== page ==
Cushion supply chain costs by turning property into cash

Supply chains are being reshuffled more often due to the rapidly changing world. That opens up opportunities for smart real estate strategies.

04 February 2020

It is a turbulent time for logistics specialists. Never before have companies had to realign supply chains and thus real estate locations so frequently. Finance is thus becoming an increasingly important part of supply chain management (SCM).

Highly volatile market conditions have put supply chains under relentless pressure. Between American punitive tariffs, Brexit, increasing e-commerce, production sites being moved, rising sustainability demands or changing customer expectations, today’s procurement and delivery chains require reorganising at ever shorter intervals.

And this is a worry for logisticians: “We’re behind the times with one central location in middle Germany. What we really need are five to six regional distribution centres. But where are we supposed to get the funds to pay for them?” This situation, or one very similar to it looms large for many German or European companies.

Sale and lease back arrangements create breathing room for the supply chain

Current properties, whether leased or owned, play a big role in any supply chain realignment as they generally represent a large amount of tied-up capital. However, they also constitute an opportunity to finance new logistics sites.

One way to generate money from existing properties is to sell them. In today’s real estate market, it is often more lucrative to sell unused land and buildings than many owners realise. However, not all supply chain changes require companies to abandon long-established sites. In this case, companies with their own properties can still capitalise on the ongoing real estate boom through sale and lease back arrangements. Essentially, the company sells a property but rents it back under a long-term lease. This frees up capital that can be invested in new locations. Sale and lease back approaches can be used at these new sites, too, by tendering bids from investors to develop and lease out the property. The result: a custom property tailored to the occupier’s needs.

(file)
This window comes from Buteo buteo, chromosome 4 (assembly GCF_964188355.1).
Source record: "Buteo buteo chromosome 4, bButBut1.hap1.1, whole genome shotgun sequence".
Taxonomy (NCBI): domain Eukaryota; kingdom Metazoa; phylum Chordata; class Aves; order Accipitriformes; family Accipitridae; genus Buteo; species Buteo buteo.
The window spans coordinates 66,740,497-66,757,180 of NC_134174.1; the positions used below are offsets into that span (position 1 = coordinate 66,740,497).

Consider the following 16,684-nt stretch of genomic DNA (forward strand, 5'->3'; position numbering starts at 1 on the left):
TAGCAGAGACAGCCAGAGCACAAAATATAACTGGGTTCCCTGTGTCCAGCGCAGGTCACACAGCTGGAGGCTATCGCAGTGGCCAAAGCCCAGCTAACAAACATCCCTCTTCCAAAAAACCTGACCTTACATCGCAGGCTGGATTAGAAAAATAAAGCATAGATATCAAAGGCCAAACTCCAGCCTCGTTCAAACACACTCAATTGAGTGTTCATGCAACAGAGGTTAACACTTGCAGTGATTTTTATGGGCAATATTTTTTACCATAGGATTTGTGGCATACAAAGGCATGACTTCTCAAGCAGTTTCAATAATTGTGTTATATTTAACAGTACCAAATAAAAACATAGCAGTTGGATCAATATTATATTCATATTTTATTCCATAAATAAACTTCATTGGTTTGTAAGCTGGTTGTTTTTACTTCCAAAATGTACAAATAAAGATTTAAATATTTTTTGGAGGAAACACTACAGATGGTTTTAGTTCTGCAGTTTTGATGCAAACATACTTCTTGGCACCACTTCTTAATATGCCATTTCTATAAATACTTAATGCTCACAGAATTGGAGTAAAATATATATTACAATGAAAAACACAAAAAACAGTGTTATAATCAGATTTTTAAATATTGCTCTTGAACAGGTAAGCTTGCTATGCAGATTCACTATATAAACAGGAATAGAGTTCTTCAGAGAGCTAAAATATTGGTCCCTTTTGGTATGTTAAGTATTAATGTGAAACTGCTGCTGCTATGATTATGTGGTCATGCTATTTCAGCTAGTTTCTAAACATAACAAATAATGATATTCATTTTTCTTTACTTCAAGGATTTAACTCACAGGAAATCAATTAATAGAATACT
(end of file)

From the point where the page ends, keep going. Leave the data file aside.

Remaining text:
Either way, the final decision will depend on factors, such as the investor suitability, or the property’s versatility and ability to pass audits. Sale and lease back arrangements offer a way for companies to lower and make their fixed costs more varied as well as significantly improve their balance sheets over the long term.

Location flexibility becomes even more vital

In short, there are good reasons to combine these considerations with supply chain network analyses and include options for extracting value from redundant locations. However, even a completed centre-of-gravity analysis can be assessed for additional opportunities to convert underused capital into cash. “We understand the power of combining network and capital market analyses,” says Werner Gliem, Senior Team Leader Supply Chain & Logistics Solutions at JLL. “Generally, though, it is safe to assume that even a singular analysis of the options of varying assets will provide more room for manoeuvre.”

This kind of extensive analysis can help more than just real estate-owning companies. Tenants investigating new possible locations can benefit from going beyond a simple cost comparison and considering all the advantages currently available in the capital market – whether regarding new leases or determining whether it might make more sense to buy the property outright.

Either way, flexibility is the name of the game in today’s logistics industry. Faster, more effective responses to changing market conditions represent a towering competitive advantage. After all, the pace of change is not going to get any slower.

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